applaud the two following items in his commentary; --Break the 'spirit' of
the rules and you (I would prefer) 'shall' be disqualified, and - No more
wimpy wind regulations- multi-million dollar boats should be designed for
'sailing' and if sailing in strong wind (25knots) or more is required, let
it fly! Maybe discrimination could be made for the type of seas encountered
for the safety of crew. The wind is the bedrock of this endeavor!

* From Nick Pipsy: Where did some of your readers get the notion that
developments in America's Cup class yachts should benefit yachting at
large? There's nothing in the definition that states this nor is there any
intent for this outcome. The purpose of a development class is to create a
design and innovation competition as well as a sailing one. Look at the
nearest equivalent - Formula 1. There a tiny percentage of what is
developed flows through to road cars. You don't hear cries of banning a
development because it is irrelevant to road cars.

As far as the HulA is concerned its development is on no lower or higher
moral plane than Alinghi's square headed mainsail and other such
innovations. If critics who complain about measurers not applying some
"intent" test to class rule interpretations actually read the relevant
confidential interpretations they would see that this would be an
impossible demand. The actual questions posed were not, "Is the HulA
legal?" but more along the lines of, "Please define in detail what an
appendage is?" The answers refer explicitly to the class rules. Having
defined an appendage you cannot then disallow something that matches your
definition because of some "intent" test.

Note that Oracle BMW Racing put forward the questions not TNZ. It would
also be relevant to note that the measurers in question are highly
respected by the competitors and do a fantastic job. It is easy to whinge
and complain instead of using that energy to find out the facts.

* From David Weatherston: I am surprised that this 'venturi' idea is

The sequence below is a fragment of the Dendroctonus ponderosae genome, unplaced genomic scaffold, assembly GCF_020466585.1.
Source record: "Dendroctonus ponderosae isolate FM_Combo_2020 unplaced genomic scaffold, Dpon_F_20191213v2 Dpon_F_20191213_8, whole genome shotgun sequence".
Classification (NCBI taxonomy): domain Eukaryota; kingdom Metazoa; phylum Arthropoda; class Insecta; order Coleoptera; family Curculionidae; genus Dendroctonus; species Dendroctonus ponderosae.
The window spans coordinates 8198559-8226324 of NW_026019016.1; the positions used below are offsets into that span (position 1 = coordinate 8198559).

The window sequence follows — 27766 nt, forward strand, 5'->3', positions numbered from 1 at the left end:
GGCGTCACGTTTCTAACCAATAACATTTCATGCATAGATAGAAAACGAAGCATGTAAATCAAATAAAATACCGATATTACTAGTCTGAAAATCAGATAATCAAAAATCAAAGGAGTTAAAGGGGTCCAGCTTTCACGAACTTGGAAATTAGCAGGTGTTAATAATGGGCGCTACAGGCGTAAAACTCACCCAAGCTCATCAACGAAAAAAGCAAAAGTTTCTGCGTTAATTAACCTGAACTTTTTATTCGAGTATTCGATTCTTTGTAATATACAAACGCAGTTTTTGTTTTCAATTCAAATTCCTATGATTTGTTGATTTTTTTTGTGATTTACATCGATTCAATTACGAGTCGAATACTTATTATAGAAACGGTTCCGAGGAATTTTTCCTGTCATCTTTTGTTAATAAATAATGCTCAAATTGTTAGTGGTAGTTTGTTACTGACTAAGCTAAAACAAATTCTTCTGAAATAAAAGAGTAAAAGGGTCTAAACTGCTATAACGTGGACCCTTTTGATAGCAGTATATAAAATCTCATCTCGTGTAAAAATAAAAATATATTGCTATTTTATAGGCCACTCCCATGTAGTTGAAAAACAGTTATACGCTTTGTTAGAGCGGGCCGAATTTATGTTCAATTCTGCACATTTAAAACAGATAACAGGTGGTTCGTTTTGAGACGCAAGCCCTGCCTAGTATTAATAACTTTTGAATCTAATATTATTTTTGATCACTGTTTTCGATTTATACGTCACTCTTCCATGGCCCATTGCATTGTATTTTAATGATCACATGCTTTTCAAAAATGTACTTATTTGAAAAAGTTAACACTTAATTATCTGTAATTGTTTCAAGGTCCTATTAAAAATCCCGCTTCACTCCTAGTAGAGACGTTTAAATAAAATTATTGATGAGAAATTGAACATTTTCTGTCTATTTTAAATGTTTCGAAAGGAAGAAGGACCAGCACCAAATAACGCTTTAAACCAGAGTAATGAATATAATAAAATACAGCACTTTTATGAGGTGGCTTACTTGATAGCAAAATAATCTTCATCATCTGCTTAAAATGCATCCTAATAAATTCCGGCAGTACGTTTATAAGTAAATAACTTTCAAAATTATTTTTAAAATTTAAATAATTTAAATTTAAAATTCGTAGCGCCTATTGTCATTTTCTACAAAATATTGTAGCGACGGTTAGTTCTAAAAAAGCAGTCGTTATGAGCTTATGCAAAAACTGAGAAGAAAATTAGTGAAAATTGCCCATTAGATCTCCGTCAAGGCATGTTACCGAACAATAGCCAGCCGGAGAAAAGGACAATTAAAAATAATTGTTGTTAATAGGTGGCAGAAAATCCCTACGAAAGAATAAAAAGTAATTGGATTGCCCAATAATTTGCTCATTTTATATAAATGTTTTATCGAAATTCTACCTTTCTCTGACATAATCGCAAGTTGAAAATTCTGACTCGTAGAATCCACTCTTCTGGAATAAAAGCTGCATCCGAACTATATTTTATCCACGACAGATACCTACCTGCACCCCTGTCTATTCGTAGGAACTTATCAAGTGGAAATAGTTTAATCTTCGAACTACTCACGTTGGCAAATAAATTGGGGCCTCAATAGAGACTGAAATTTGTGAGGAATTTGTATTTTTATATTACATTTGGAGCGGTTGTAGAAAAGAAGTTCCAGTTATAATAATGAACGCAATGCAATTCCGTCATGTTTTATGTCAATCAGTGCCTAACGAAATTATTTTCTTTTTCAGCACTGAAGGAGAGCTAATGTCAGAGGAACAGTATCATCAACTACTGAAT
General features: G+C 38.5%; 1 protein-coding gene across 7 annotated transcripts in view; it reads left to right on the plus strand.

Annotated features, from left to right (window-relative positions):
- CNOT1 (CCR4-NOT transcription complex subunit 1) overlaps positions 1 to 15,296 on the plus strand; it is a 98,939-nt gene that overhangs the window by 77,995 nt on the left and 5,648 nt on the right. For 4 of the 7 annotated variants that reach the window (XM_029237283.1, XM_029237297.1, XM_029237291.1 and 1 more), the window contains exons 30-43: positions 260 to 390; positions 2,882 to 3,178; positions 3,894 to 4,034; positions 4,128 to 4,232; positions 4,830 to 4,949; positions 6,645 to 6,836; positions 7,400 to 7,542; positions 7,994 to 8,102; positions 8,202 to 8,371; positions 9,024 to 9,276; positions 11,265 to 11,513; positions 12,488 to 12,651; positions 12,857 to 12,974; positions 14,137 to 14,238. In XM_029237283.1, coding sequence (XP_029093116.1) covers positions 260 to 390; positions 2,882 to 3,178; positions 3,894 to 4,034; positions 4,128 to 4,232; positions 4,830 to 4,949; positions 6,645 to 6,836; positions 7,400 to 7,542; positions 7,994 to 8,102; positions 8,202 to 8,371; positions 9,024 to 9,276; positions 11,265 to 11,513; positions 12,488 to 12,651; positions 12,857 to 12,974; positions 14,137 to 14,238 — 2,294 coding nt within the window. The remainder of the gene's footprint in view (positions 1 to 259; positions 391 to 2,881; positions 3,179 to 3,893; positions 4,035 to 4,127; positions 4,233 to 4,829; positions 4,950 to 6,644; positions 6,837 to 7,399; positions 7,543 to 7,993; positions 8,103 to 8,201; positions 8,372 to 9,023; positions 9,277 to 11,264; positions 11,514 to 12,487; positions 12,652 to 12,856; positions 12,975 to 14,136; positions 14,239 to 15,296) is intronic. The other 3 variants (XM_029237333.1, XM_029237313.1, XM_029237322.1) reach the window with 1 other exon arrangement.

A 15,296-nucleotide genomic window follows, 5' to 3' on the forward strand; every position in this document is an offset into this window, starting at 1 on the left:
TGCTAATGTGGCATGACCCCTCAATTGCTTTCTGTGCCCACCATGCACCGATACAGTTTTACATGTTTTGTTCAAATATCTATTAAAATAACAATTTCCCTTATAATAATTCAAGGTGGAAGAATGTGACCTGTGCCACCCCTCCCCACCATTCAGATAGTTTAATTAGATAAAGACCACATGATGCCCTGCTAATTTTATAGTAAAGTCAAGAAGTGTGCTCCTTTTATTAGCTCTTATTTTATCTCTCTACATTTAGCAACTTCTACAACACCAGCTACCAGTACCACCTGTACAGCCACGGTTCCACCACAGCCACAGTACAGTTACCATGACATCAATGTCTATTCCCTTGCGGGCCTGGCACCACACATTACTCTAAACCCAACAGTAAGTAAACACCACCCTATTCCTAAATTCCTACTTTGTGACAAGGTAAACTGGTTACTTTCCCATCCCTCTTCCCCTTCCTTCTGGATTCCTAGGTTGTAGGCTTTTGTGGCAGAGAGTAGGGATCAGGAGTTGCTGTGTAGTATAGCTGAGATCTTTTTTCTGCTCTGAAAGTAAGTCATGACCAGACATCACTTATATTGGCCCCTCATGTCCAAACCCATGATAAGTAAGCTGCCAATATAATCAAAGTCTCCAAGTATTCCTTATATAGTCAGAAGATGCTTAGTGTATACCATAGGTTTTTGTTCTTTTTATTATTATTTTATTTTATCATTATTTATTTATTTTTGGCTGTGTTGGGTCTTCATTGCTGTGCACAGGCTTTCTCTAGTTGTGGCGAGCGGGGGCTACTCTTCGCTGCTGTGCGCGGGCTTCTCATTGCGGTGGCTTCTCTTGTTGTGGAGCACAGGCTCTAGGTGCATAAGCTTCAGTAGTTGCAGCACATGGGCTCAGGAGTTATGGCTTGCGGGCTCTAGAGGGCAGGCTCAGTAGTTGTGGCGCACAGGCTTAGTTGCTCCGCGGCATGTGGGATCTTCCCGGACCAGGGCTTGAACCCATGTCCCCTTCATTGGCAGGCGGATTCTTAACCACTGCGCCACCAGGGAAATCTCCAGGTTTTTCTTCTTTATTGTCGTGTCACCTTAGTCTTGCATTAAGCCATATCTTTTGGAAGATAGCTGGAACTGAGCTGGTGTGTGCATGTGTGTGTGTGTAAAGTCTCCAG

taken seriously enough still to be discussed. Your correspondent appears to
believe that the water will enter the leading edge of the space between the
hull and 'hula', be accelerated in that space and then expelled at the
trailing edge in a manner that provides additional speed. This is silly.

For there to be any acceleration of the water between the panels of the
hull and 'hula', there must be an increased pressure of water at the
leading edge of the plate. The energy represented by that increased
pressure might then turn into an accelerated flow, but note that the
increased pressure at the forward edge could only come from the boat's
forward motion through the water, and that motion comes from and only from
the power of the sails (unless the Kiwis now possess magic, in which case
they don't really need rule-beating devices).

By the time you've added the energy required to create this presumed zone
of increased pressure, to overcome turbulence at the edges of the 'hula'
and to compensate for trebling the wetted surface in the hula area, hull
drag must be significantly greater than for an un-hula'd hull. We have to
presume that the rule-beating virtues of the 'hula' exceed its
drag-inducing deficiencies. We do not have to presume that the New
Zealanders have discovered the marine equivalent of the perpetual motion

* From Craig Fletcher: Ha Ha! ISAF and US Sailing are going to produce
another Grand Prix rule. Pigs are going to fly, the government won't waste